LockBit leak site is back online

LockBitSupp, the individual running the LockBit ransomware-as-a-service operation, has made good on one promise: the LockBit leak site is back online on backup domains, with lists of victims expected to be unveiled in the coming days.

LockBit is back

Law enforcement strikes LockBit RaaS gang

Last week, Operation Cronos hit LockBit hard by taking over their leak site and affiliate panel, disrupting part of their infrastructure, and arresting some suspected affiliates.

It followed up by teasing a reveal of LockBitSupp’s identity but, in the end, they only said that they know who he is, where he lives, and how much he is worth.

They mentioned that LockBitSupp doesn’t live in the US or the Netherlands (as he claimed), and that “he drives a Mercedes (though parts may be hard to source)”, implying that he lives in a country under sanctions, likely the Russian Federation.

They concluded their reveal with a cryptic statement: “LockbitSupp has engaged with Law Enforcement,” complete with a smiley emoji.

Return of LockBit

Operation Cronos also shared a list of LockBit 3.0 affiliates last week. The list doesn’t really mean much to the public as the affiliates are listed by nickname, but could possibly scare the affiliates, make them think that the authorities will be able to find their real world identities, and make them think twice about continuing their attacks.

With the leak site back online, LockBitSupp has released a message to the FBI in English and Russian, admitting that they’ve become lazy and irresponsible when it comes to patching, thereby allowing law enforcement to exploit a known PHP vulnerability to compromise two of the RaaS operation’s main servers.

LockBitSupp also claims that:

  • The FBI hacked the servers and took over the leak site to prevent the leaking of sensitive information stolen by the gang (or an affiliate) from government computer systems in Fulton County, Giorgia
  • The feds did not manage to get their hands on as many decryptors as they claim
  • The gang has backups of the data stolen from victims
  • They will be taking steps to prevent similar actions from succeeding in the future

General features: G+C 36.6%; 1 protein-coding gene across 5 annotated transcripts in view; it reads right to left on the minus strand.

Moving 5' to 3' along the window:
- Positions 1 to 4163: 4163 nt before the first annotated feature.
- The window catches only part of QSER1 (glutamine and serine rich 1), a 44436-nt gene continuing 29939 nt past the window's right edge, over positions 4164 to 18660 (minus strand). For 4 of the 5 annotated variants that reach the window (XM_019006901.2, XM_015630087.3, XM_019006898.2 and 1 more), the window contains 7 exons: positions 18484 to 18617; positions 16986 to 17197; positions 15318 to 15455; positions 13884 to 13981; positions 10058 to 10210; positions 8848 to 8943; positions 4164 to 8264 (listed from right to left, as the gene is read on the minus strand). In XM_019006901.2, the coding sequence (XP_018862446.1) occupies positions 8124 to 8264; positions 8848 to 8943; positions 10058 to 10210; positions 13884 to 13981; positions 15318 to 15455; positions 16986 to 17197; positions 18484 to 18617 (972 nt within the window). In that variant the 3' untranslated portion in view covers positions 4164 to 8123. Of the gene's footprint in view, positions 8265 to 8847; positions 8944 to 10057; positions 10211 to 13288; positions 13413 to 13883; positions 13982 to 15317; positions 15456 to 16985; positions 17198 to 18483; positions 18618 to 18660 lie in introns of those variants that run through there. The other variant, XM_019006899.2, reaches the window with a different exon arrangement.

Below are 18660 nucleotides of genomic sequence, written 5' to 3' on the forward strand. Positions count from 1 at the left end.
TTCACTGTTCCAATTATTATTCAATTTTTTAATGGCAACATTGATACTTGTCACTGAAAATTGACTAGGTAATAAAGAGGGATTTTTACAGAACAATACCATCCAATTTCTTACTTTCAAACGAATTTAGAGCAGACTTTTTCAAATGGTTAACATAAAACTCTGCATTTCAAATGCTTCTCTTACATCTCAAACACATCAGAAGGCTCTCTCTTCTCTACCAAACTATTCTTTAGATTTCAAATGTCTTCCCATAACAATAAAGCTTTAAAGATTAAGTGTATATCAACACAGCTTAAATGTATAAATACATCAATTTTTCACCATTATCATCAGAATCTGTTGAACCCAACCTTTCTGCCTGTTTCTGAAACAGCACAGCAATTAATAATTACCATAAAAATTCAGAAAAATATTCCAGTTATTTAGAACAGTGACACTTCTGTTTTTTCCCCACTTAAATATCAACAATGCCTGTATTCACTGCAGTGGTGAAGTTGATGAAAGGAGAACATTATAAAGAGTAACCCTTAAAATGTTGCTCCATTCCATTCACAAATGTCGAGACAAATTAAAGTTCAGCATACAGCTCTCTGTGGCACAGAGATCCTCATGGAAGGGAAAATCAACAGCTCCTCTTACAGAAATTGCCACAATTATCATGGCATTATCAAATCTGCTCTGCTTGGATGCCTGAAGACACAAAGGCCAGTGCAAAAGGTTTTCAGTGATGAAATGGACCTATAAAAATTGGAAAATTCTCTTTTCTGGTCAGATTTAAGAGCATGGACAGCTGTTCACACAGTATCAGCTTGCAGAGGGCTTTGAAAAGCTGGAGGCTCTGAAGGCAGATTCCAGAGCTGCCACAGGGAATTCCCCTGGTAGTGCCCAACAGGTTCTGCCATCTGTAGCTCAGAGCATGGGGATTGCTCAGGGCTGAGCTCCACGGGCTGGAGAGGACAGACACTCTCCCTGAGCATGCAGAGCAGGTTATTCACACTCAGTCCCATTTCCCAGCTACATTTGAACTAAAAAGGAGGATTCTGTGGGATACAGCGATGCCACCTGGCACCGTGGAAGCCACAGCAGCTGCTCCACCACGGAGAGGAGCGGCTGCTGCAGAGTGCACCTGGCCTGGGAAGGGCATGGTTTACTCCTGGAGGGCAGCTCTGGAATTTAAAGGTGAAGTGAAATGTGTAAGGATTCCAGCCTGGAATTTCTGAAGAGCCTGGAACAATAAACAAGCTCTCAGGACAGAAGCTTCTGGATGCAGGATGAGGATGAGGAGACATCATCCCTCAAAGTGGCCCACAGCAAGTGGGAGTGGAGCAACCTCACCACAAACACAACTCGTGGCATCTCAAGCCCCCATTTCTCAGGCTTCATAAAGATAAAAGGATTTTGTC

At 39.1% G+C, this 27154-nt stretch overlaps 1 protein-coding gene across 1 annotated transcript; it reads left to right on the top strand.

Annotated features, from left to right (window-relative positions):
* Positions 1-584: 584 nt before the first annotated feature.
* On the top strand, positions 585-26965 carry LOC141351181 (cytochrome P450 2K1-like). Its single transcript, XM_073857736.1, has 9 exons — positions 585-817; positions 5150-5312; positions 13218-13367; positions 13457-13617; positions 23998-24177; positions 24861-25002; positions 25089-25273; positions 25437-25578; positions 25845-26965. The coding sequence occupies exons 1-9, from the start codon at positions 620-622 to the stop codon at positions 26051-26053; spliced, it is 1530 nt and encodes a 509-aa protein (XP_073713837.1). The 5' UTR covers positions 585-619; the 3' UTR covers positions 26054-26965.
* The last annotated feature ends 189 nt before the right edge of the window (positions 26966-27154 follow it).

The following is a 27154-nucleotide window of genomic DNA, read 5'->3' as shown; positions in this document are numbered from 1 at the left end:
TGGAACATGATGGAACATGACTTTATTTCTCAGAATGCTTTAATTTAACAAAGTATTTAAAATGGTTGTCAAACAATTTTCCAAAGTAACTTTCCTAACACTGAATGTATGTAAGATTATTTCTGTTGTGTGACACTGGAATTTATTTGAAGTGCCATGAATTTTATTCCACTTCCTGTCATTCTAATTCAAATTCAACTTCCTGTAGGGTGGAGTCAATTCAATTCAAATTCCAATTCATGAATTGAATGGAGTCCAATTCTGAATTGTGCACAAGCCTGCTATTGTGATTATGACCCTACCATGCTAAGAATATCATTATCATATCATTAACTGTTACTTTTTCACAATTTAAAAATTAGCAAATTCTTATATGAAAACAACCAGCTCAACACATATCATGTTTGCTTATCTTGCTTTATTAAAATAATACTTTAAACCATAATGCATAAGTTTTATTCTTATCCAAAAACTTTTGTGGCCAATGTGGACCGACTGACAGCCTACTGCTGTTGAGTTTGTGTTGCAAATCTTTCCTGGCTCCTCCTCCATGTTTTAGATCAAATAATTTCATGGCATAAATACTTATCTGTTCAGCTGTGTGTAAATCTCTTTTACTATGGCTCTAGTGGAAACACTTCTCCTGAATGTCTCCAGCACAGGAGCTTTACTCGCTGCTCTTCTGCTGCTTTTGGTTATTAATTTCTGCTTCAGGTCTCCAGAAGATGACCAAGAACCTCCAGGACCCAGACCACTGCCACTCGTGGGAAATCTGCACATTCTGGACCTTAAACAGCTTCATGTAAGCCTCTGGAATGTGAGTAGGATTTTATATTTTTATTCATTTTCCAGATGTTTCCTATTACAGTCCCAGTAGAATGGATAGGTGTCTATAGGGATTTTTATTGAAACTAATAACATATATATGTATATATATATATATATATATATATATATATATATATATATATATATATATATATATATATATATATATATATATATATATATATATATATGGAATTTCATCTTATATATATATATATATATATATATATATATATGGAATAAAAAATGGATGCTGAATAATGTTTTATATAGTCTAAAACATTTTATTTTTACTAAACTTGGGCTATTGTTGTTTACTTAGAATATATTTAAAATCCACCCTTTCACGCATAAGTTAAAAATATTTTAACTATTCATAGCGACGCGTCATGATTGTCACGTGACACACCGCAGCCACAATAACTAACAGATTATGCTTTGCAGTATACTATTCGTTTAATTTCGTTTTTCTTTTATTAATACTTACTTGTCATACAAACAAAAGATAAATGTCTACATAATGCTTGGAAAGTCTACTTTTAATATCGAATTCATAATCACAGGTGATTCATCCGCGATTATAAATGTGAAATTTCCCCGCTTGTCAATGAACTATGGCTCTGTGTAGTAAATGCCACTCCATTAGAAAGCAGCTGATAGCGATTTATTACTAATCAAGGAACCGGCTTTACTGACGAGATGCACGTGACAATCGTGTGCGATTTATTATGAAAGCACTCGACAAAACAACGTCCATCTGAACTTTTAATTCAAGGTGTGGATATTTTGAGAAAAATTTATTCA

“All FBI actions are aimed at destroying the reputation of my affiliate program, my demoralization, they want me to leave and quit my job, they want to scare me because they can not find and eliminate me,” LockBitSupp wrote.

You can review the very long message on DataBreaches.net but its overarching aim is to convince affiliates that they can still trust the LockBit operators. (The extensive taunting of law enforcement and the mocking of their efforts essentially serves that same purpose.)

A global anti-ransomware effort is underway

Time will prove whether LockBit’s message is successful, but even if it’s not, there are unfortunately other RaaS gangs out there the affiliates can hitch their wagon to.

However satisfying law enforcement actions like these are for most people, it may also seem to the public that the agencies are involved in a game of Whac-a-Mole: you hit one RaaS and another takes its place.

But these actions are just one of the many available tools that are being used in concert to combat the global ransomware threat.

UPDATE (March 4, 2024, 04:25 a.m. ET):

While LockBit claims that Fulton County has paid the ransom and that’s why they haven’t leaked the stolen info, Fulton County leaders said they haven’t paid nor directed a third party to pay the ransom on their behalf.

Emsisoft threat analyst Brett Callow noted that LockBit seems to be recycling old incidents in an effort to appear active.

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